Health District urges caution for flu season
Published 8:45 am Thursday, November 3, 2022
With the COVID-19 pandemic mellowing out, folks need to still be cautious as flu season is already here.
According to the Virginia Department of Health (VDH), this year’s flu season is showing early signs of being worse than in recent years. Case numbers have started out strong and early this year showing that the seasonal flu has returned stronger.
According to Lisa Sollot, VDH respiratory disease coordinator in the division of surveillance and investigation, the flu is very unpredictable and the health department does its best to look at data and use various tools to prepare for what may come. The reason this flu season could be worse is due to the COVID-19 pandemic the past two years.
“During the pandemic, a lot of people became aware of the COVID-19 virus and many didn’t get the flu vaccine or encounter the flu as we didn’t really see much activity,” said Sollot.
Due to the flu numbers being low the past two years, many people have lost some of their immunity to it. According to Sollot, many people will have to refamiliarize their immune systems with this season’s strand of flu and recommends getting the flu shot to help fight it.
As of Oct. 15, the highest influenza-like illness intensity level observed in any region was a four which is low with only 3.6% of emergency department and urgent care center visits.
According to the VDH weekly influenza report, Central Virginia has risen from approximately 2.5% to 3% of those seeking care for influenza-like illnesses. This is the lowest in Virginia, almost tieing with the Southwest and right below Eastern and Northwest regions.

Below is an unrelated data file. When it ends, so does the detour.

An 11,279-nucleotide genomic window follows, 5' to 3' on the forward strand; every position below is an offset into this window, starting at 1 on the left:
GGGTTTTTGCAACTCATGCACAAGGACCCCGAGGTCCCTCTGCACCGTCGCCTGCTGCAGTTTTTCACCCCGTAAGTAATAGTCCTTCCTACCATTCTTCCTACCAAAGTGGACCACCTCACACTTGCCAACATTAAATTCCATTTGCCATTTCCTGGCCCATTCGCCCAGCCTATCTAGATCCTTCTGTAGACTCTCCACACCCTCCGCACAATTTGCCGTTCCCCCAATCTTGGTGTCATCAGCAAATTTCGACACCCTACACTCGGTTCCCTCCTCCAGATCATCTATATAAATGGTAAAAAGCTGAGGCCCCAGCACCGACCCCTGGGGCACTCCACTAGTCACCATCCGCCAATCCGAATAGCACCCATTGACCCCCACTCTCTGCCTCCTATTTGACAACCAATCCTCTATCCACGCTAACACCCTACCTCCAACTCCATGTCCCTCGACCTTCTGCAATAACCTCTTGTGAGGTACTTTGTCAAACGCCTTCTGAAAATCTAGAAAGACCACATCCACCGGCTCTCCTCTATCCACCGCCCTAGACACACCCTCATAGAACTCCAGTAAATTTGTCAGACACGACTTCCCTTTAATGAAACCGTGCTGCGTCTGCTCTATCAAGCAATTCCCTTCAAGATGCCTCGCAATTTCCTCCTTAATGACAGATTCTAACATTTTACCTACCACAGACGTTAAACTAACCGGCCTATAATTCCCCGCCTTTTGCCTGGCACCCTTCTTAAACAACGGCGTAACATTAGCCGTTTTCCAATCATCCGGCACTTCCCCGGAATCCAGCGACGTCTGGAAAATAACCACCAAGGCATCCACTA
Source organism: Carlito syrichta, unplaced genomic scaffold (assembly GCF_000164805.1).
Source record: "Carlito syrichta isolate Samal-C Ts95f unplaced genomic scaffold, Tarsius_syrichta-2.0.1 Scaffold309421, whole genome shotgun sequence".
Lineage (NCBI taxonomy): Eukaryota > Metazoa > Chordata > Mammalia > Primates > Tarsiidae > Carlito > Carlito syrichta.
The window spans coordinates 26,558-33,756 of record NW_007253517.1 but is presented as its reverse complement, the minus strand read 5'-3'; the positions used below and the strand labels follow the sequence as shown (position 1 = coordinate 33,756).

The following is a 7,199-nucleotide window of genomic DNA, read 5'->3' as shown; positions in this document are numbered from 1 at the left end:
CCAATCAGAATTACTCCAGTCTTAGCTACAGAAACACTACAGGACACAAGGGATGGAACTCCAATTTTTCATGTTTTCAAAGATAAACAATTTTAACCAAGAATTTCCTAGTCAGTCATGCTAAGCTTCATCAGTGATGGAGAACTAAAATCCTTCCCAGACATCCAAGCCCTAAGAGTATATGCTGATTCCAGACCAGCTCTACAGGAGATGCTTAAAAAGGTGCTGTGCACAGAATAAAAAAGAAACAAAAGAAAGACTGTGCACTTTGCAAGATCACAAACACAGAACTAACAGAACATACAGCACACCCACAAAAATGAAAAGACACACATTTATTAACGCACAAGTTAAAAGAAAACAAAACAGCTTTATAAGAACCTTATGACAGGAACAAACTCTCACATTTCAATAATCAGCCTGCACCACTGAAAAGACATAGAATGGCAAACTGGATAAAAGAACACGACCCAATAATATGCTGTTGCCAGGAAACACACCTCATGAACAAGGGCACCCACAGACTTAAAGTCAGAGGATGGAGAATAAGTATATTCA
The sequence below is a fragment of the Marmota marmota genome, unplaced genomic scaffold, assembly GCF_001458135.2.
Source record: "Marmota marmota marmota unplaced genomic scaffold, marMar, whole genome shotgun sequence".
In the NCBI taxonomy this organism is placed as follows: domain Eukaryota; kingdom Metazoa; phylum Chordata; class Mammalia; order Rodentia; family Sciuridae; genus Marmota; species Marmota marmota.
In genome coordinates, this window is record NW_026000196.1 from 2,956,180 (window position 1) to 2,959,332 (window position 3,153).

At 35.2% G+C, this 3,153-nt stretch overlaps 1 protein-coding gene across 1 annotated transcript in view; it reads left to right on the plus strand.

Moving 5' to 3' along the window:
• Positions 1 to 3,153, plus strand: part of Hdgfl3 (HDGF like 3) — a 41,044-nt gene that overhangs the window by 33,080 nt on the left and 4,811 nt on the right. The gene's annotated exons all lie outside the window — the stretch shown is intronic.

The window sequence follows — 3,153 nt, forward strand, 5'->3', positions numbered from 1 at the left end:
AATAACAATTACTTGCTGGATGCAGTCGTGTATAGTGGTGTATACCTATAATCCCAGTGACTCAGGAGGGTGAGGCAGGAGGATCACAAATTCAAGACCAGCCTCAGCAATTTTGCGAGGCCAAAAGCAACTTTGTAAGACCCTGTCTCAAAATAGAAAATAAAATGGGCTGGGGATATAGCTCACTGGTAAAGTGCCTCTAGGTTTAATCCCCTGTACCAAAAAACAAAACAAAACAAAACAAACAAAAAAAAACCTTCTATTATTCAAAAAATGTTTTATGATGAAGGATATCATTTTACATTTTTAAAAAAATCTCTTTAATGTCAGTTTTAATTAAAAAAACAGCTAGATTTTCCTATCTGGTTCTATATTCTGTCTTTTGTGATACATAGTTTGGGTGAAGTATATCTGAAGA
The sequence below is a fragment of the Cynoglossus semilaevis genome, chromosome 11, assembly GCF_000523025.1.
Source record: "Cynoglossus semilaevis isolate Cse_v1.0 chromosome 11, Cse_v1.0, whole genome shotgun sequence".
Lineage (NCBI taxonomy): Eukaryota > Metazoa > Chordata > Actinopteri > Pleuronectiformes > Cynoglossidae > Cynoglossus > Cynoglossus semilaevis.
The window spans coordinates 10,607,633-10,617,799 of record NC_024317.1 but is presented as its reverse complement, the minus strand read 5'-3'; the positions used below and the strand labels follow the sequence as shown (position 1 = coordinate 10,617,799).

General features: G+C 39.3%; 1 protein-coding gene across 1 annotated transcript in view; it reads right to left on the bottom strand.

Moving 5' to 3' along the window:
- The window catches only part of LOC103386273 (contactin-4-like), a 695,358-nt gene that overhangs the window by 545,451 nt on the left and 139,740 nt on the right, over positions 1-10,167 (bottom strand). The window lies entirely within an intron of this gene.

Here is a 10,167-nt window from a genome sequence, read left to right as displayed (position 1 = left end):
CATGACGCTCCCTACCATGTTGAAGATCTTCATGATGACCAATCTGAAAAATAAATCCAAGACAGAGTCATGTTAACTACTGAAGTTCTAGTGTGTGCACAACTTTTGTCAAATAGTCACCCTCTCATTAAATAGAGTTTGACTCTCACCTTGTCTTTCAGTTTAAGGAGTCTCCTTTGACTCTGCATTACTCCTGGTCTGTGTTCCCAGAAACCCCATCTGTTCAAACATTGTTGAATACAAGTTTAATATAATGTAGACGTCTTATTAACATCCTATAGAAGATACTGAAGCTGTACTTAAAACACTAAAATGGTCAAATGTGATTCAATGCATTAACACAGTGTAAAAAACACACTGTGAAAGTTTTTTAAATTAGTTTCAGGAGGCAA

The best way to reduce the risk of the flu and the complications that can come with it is to get vaccinated each year. As the flu strand mutates every year, Sollot recommends getting the vaccine each year to fight the new one.
“I can’t state this enough, the best thing to do for you and your family is to get the seasonal vaccine,” said Sollot.
According to the VDH, the 2022-2023 flu vaccine is designed to protect against what is believed to be the most common influenza viruses. According to the Centers for Disease Control and Prevention (CDC), it is safe to get the flu vaccine and the COVID-19 vaccine at the same time if eligible and the timing lines up. The new COVID-19 provides protection from the original strain and the Omnicron subvariants.
Along with the flu, COVID-19 and other respiratory viruses like respiratory syncytial virus (RSV) are out there. The best practices to prevent contracting these viruses are to stay home when feeling sick, using your elbow to cover coughs and sneezes and frequently washing your hands.